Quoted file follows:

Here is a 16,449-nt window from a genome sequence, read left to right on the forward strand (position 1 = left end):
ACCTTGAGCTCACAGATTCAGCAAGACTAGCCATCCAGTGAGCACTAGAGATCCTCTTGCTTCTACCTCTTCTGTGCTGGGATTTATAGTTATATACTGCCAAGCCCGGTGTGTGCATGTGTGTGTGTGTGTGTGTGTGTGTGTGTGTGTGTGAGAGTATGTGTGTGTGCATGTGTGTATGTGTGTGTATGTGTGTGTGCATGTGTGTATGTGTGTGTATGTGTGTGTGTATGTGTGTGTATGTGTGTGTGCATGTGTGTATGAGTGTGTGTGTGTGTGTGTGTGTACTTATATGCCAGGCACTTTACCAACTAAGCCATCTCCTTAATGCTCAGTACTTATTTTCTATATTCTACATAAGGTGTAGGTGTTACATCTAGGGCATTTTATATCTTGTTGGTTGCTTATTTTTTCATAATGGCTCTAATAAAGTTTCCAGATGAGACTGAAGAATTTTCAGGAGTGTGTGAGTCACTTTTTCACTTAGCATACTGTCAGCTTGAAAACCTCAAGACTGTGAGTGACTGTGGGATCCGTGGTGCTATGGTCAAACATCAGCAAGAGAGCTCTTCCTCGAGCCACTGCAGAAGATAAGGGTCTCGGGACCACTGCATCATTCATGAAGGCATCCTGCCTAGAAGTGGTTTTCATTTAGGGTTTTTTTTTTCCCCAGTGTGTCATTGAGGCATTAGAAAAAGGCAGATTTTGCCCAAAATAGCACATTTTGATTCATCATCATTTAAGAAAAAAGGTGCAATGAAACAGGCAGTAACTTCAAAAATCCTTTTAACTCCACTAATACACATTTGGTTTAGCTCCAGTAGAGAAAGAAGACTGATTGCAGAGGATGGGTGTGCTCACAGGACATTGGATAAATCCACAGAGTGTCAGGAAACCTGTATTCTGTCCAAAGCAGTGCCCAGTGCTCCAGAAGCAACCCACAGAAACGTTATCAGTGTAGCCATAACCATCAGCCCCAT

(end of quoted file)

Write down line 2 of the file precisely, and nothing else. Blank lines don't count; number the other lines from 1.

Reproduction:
ACCTTGAGCTCACAGATTCAGCAAGACTAGCCATCCAGTGAGCACTAGAGATCCTCTTGCTTCTACCTCTTCTGTGCTGGGATTTATAGTTATATACTGCCAAGCCCGGTGTGTGCATGTGTGTGTGTGTGTGTGTGTGTGTGTGTGTGTGTGAGAGTATGTGTGTGTGCATGTGTGTATGTGTGTGTATGTGTGTGTGCATGTGTGTATGTGTGTGTATGTGTGTGTGTATGTGTGTGTATGTGTGTGTGCATGTGTGTATGAGTGTGTGTGTGTGTGTGTGTGTACTTATATGCCAGGCACTTTACCAACTAAGCCATCTCCTTAATGCTCAGTACTTATTTTCTATATTCTACATAAGGTGTAGGTGTTACATCTAGGGCATTTTATATCTTGTTGGTTGCTTATTTTTTCATAATGGCTCTAATAAAGTTTCCAGATGAGACTGAAGAATTTTCAGGAGTGTGTGAGTCACTTTTTCACTTAGCATACTGTCAGCTTGAAAACCTCAAGACTGTGAGTGACTGTGGGATCCGTGGTGCTATGGTCAAACATCAGCAAGAGAGCTCTTCCTCGAGCCACTGCAGAAGATAAGGGTCTCGGGACCACTGCATCATTCATGAAGGCATCCTGCCTAGAAGTGGTTTTCATTTAGGGTTTTTTTTTTCCCCAGTGTGTCATTGAGGCATTAGAAAAAGGCAGATTTTGCCCAAAATAGCACATTTTGATTCATCATCATTTAAGAAAAAAGGTGCAATGAAACAGGCAGTAACTTCAAAAATCCTTTTAACTCCACTAATACACATTTGGTTTAGCTCCAGTAGAGAAAGAAGACTGATTGCAGAGGATGGGTGTGCTCACAGGACATTGGATAAATCCACAGAGTGTCAGGAAACCTGTATTCTGTCCAAAGCAGTGCCCAGTGCTCCAGAAGCAACCCACAGAAACGTTATCAGTGTAGCCATAACCATCAGCCCCAT